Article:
10 Videos of Robot Fails (and What They Mean for Machine Learning)
Engineering, namely inflexible thinking, explains how robots can have off days too
When it comes to performance of most skill-based tasks, robots have us beat. Computer chess master Deep Blue proved they’re smarter strategists; Sound Machine 2.0 demonstrated that they’re gifted composers too. But, for all their genius, you know what robots can’t do well? Fold towels.
At PSFK, we’re the first to acknowledge the entertainment value of watching robots fail to perform elementary tasks (see: robot squeezes ketchup bottle, robot soccer team). Interspersed between our 10 favorite machine goofs, we’ve included some research behind robot fails—how they happen, what they mean for modern robotics, and why they make us humans so happy.
The most significant driver of robot error is inflexible thinking; traditional robot thinking is defined in set commands, rather than by true problem-solving processes.
As Atsuhiko Tomita and Naohiro Hayaishi of the PLEN Robot team explain:
Robots are very good at carrying out the instructions defined in advance. However, compared to humans, robots are not so flexible. Thus, it is not easy for robots to adapt to unpredictable circumstances. Although robots will run through the maze better than humans, I don’t expect they are smoothly leading many evacuees to the safety area in case of a massive earthquake in the urban jungle.
Compensating for this limitation, PLEN is programming its robots to function so that when there is no instruction, they imitate a human’s behavior nearby.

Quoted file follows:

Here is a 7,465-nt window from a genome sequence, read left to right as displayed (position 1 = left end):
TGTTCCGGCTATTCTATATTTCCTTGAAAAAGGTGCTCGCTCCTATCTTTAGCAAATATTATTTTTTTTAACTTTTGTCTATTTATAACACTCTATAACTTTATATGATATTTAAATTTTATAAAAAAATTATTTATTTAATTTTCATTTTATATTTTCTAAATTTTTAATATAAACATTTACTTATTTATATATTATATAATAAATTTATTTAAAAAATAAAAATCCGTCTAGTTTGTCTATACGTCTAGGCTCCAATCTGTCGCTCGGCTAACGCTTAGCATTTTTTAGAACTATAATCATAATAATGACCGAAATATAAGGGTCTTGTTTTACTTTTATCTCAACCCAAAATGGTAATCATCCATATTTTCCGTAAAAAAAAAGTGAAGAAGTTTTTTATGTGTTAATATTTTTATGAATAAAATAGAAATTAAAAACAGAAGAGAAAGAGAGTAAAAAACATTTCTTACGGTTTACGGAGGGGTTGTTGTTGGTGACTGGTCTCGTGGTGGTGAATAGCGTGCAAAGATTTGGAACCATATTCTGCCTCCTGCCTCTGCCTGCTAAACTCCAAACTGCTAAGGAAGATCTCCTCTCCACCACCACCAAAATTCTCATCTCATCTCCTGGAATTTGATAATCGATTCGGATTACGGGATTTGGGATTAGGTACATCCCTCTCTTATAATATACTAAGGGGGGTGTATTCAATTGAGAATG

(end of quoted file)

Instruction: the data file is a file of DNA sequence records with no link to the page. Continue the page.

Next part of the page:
Another limitation to robot progress is, simply put, grace. As Tomita and Hayaishi explains, effective balance and pedal coordination require analog computation (processing a continual stream of sensory data) and robots’ digital systems can only estimate analog data. This explains why, when robots do fall, trip, and stumble, they are more comical in their efforts to stay upright.
Just how important is analog computation? Ask the DRC-HUBO, a robot that fearlessly maneuvered a car at this year’s DARPA Robotics Challenge, only to channel its inner scaredy cat upon exiting the vehicle.
Though robot mistakes may seem “embarrassing”, they signal true advances in the field towards human-like intelligence. As any parent or grade school teacher can tell you, egregious mistakes are expected on the road to independent thinking. Each time an advanced robot like the Hubo makes a mistake, it is improves its algorithms and computational processes. In an article for Vice’s Motherboard, robotics professor Brenna Argall elaborates on this point:
A robot that isn’t very sophisticated with AI, but that is mechanically extremely sound, you’re probably not going to see many examples of it failing […] But you’re also never going to see it doing anything intelligently that you aren’t expecting.
Why do we find robot mistakes so chuckle-worthy? Sure, part of it may be sweet validation that we are the superior race. Yet, mistakes also humanize our robot counterparts and lessen perceived barriers between human and machine processes. As machines become more prevalent in our lives, robot empathy looks to be a good thing—just ask HAL-9000, or this man who fell in love with his Roomba.
Ergonomics, artificial intelligence, and empathy aside, these fail videos have instilled a very important lesson: though they can’t be trusted to fold a towel, it seems that robots are guaranteed to provide the human race with at least a handful of laughs.
Photo courtesy of: Plen
Green robot via Shutterstock